New poll: The public trusts EPA, loves the Clean Air Act, and wants Congress to butt out
Original photo: Matt CramptonAs everyone knows by now, Republicans have launched a massive, coordinated assault on EPA, attempting to block its greenhouse gas regulations, its air and water regulations, and in some cases its very existence. In the surreal hothouse atmosphere of the Beltway, where anti-government radicals are ascendant and everybody’s watching the same three cable news channels, this can seem reasonable — even inevitable.
But if we can collectively pull our heads out of the Beltway’s ass and take in a wider view of the country, it quickly becomes clear that the Republican attack on EPA is radically unpopular with voters across parties and demographics.
The latest evidence comes from a nationwide survey done by the American Lung Association in partnership with polling firm Greenberg Quinlan Rosner. Even for those of us who understand the public’s fondness for clean air, the results are striking.
The top line is this: The public overwhelmingly supports EPA in updating Clean Air Act standards and overwhelmingly opposes congressional efforts to block EPA. When it comes to clean air, the public trusts EPA far more than Congress.
Should EPA update Clean Air Act standards to make them stricter? Fully 69 percent of respondents somewhat or strongly agree, compared to 26 percent who somewhat or strongly oppose.
Another key fact: On this issue, unlike many others these days, independents line up with Democrats. Where 88 percent of Dems want standards updated, so do 68 percent of independents, compared with 49 percent of Republicans. (Note too that even among Republicans, support for strengthening standards outweighs opposition.)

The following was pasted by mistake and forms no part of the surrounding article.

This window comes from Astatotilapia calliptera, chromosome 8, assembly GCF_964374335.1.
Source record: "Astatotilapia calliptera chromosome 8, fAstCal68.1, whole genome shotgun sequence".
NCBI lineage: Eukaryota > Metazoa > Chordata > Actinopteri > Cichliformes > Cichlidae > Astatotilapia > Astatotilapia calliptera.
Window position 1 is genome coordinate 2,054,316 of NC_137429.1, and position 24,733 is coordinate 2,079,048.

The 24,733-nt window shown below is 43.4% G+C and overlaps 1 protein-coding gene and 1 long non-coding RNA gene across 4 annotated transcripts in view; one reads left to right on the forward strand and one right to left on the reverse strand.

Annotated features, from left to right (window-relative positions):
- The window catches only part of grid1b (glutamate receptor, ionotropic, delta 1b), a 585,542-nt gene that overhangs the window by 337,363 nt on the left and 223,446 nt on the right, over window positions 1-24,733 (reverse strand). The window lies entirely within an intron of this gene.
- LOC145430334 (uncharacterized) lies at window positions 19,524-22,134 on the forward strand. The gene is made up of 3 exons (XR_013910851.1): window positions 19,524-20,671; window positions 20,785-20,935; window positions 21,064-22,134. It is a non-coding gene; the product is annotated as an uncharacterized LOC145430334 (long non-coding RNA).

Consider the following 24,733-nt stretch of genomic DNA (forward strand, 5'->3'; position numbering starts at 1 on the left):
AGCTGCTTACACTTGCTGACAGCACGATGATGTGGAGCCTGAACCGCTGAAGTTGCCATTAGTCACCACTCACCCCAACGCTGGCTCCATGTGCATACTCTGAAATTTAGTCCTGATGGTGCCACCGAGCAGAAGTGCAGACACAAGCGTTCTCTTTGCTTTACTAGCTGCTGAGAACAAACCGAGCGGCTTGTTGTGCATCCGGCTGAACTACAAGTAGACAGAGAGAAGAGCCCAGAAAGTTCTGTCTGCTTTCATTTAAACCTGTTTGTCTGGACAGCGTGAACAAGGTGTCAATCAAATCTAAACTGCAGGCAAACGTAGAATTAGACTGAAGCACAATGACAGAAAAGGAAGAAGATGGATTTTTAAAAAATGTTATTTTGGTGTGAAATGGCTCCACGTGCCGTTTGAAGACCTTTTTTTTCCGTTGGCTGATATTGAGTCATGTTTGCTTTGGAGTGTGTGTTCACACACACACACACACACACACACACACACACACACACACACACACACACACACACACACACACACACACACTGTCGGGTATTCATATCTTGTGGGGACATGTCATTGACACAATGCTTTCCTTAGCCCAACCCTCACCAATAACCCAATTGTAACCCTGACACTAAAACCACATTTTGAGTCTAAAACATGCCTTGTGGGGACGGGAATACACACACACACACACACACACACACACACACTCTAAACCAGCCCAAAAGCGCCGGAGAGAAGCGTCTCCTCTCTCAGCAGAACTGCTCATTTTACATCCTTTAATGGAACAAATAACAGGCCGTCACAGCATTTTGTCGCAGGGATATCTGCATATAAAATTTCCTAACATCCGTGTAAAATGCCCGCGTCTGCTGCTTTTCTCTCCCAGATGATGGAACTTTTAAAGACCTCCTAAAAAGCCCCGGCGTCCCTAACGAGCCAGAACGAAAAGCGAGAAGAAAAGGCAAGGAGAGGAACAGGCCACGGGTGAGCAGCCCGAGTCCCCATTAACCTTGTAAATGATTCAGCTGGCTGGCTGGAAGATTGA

Yet another key fact: The public does not distinguish greenhouse gas standards from other air quality standards. When asked about four specific regulations, CO2 standards were just as popular (77 percent support) as smog limits, even a hair more popular than vehicle fuel efficiency standards. Crucially, there was majority support in both parties for all four standards:
Should Congress block EPA from updating these standards? Sixty-eight percent say no. How about CO2 standards specifically? Still, 64 percent say no. (Again, independents side with Democrats on this.) The public trusts EPA in this area far more than Congress.
Interestingly, even after both sides’ talking points were presented at some length, support for EPA didn’t budge. The public simply agrees with Democrats:
Republican agitprop doesn’t seem to be having much effect. For instance, take the endlessly repeated point that EPA is “overreaching.” Does the public agree? No:
This poll is in line with previous polls, and the conclusion is inescapable: The public likes clean air. They like the Clean Air Act. They trust EPA to set appropriate standards for both conventional pollutants and for greenhouse gases. And they don’t want Congress interfering.
The problem is, in D.C. perception is reality, and perception is that the public hates “job-killing regulations” so it’s not worth having a high-profile fight over them. But D.C. is wrong. Obama and clean-air Dems are in an eminently winnable battle. The public is on their side. All they need now is spine.